Pike River Coal CEO Peter Whittall says it unlikely that yesterday's explosion could have caused a collapse at the mine, where 29 miners remain missing.

He expects the mine's structural integrity to hold due to the design and materials used.

"Mine explosions don't typically damage the roof unless there are timber props that can be knocked out," he said at a press conference this morning, "we don't have those in the mine."

"We've got a very strong roof, it's all fully bolted and I would believe it's unlikely that an explosion even of a significant magnitude would actually damage the [mine shaft]," said Whittall.

He said that as the mine is a tunnel mine, not a shaft mine, which means a rescue will be much more easy, once it is deemed safe to enter.

Officials remain concerned about the possible levels of methane gas in the mine.

Mr Whittal said they weren't aware of any hazardous circumstances in the mine on Friday and added the miners have an oxygen device which can give them 30 to 60 minutes of clean air.

Whittall said he has assured family and friends of the trapped miners that the company is doing every humanly and technically possible to recover them.

"It's very much a kingship and brotherhood in the mining industry," he said.

"I have assured them we are doing everything that's humanly possible and technically possible to recover their families and friends."

"The families are very obviously distressed. No knowledge is a bad thing in these situations. There was very intermittent knowledge coming through overnight."

Families gathered outside the Pike River Coal offices in Greymouth early this morning to hear the latest news of the 29 trapped miners.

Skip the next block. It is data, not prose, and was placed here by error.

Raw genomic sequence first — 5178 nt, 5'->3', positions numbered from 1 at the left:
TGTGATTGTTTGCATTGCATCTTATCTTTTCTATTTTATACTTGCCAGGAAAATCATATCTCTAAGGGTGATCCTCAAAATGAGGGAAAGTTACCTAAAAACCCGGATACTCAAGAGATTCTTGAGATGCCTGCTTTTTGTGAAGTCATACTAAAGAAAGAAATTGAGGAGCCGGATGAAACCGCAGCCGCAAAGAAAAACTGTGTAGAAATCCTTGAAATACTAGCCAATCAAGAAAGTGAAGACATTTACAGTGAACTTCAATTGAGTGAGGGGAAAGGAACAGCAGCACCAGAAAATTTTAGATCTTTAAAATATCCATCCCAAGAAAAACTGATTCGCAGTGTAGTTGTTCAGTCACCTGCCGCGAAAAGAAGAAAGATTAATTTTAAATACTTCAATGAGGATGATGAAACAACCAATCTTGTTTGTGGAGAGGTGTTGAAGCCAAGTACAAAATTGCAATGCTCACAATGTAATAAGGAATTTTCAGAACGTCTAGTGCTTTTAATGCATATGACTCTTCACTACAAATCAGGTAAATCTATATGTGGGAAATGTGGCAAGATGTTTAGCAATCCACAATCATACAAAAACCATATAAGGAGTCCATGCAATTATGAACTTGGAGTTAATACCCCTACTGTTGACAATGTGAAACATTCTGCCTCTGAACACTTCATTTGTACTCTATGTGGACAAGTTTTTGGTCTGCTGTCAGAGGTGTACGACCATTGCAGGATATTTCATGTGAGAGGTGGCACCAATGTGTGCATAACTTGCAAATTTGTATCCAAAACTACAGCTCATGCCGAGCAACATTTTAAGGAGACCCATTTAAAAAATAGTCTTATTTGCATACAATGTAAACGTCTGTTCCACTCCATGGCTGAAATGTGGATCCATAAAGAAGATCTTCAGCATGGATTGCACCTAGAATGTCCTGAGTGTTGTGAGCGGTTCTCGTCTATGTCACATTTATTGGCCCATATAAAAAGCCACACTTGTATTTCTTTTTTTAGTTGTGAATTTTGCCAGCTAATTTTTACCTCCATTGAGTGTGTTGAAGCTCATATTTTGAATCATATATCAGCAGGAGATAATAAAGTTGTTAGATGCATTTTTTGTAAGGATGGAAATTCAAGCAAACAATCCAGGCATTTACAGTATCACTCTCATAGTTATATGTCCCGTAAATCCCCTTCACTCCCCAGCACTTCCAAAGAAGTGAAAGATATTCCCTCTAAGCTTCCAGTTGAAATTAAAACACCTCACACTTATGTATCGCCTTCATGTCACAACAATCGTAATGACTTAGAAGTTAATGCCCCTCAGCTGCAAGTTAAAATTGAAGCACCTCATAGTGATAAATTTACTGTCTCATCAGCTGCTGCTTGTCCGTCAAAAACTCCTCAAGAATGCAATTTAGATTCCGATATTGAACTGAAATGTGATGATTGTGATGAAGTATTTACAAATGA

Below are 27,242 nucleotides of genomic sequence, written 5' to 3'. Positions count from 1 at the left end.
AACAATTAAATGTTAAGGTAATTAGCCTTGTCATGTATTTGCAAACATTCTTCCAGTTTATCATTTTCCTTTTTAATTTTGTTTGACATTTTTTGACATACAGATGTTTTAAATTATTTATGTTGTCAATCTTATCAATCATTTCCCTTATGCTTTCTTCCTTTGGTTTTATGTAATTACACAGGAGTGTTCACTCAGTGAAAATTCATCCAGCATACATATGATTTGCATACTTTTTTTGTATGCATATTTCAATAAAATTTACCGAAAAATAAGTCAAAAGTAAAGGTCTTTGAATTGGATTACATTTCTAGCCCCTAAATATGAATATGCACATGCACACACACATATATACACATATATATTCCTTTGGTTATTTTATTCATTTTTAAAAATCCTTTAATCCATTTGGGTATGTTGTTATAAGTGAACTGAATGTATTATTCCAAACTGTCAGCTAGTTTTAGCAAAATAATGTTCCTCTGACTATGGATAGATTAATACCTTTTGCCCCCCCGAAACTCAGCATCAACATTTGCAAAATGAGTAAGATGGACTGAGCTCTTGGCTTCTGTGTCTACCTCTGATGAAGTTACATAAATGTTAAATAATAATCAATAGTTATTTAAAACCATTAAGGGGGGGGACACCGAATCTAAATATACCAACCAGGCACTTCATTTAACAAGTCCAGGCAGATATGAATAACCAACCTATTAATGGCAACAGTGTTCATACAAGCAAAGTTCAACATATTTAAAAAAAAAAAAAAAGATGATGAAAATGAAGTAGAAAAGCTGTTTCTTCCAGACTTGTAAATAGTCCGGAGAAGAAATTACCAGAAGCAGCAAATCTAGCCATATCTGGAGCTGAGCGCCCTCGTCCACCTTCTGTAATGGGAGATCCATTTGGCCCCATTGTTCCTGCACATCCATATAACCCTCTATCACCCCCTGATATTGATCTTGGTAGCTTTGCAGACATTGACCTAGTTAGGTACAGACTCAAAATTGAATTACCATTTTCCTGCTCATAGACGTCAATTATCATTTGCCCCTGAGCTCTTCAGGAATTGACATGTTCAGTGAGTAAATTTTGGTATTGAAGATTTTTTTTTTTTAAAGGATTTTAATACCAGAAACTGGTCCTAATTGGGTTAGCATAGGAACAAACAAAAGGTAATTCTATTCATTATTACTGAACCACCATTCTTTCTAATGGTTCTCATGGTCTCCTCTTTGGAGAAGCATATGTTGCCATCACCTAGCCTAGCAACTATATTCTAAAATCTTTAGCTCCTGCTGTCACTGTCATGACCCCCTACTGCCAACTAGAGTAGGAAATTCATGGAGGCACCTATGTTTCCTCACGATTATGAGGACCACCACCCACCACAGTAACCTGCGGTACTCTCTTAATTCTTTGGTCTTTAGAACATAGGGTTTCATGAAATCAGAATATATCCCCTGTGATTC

Looking tired and anxious, the families are hearing a briefing from Pike River Coal and rescue authorities who are still not able to enter the mine after the explosion yesterday afternoon.

Grey District Mayor Tony Kokshoorn has been greeting each family member with hugs.

Kokshoorn said the successful Chilean mine rescue is giving him hope.

"We remember the Chile mine recently, that every miner got out. At the moment, we're hanging onto every hope, just like they did.

However, Mr Kokshoorn said a speedy rescue was not likely.

"Rescue crews are doing all they can, but this is going to be a very slow recovery."

Rescuers are still waiting for the all-clear on gas build-up before going into the coal mine.

Nothing had been heard from the men since the explosion deep underground yesterday afternoon.

Worried families rushed yesterday to the entrance to the Pike River Coal company's mine, 46km east of Greymouth.

The alarm was raised when mine electrician Russell Smith, 50, investigated a power cut at 3.50pm.

He discovered loader driver Daniel Rockhouse, 24, who had been blown off his machine.

The two men, who were working some distance from the other mine staff, escaped through a service portal and walked 2km through a valley to alert emergency services.

The pair had moderate injuries and were taken to Grey Hospital in Greymouth.

Mr Smith was last night back at home, but his partner, Donna Ryan, said he was in no state to talk.

"We're so relieved. He's just come home and is resting up in bed."

Christchurch-born Mr Rockhouse, 24, is married with a 3-year-old daughter and has worked for Pike River Coal since June 2008.

A rapid-response mine team, police and staff from six ambulances and three rescue helicopters were at the mine early today, but police said the rescuers were worried about air quality inside and were waiting at the entrance.

Superintendent Gary Knowles said air-quality testing was being done because of the unknown atmospheric conditions underground.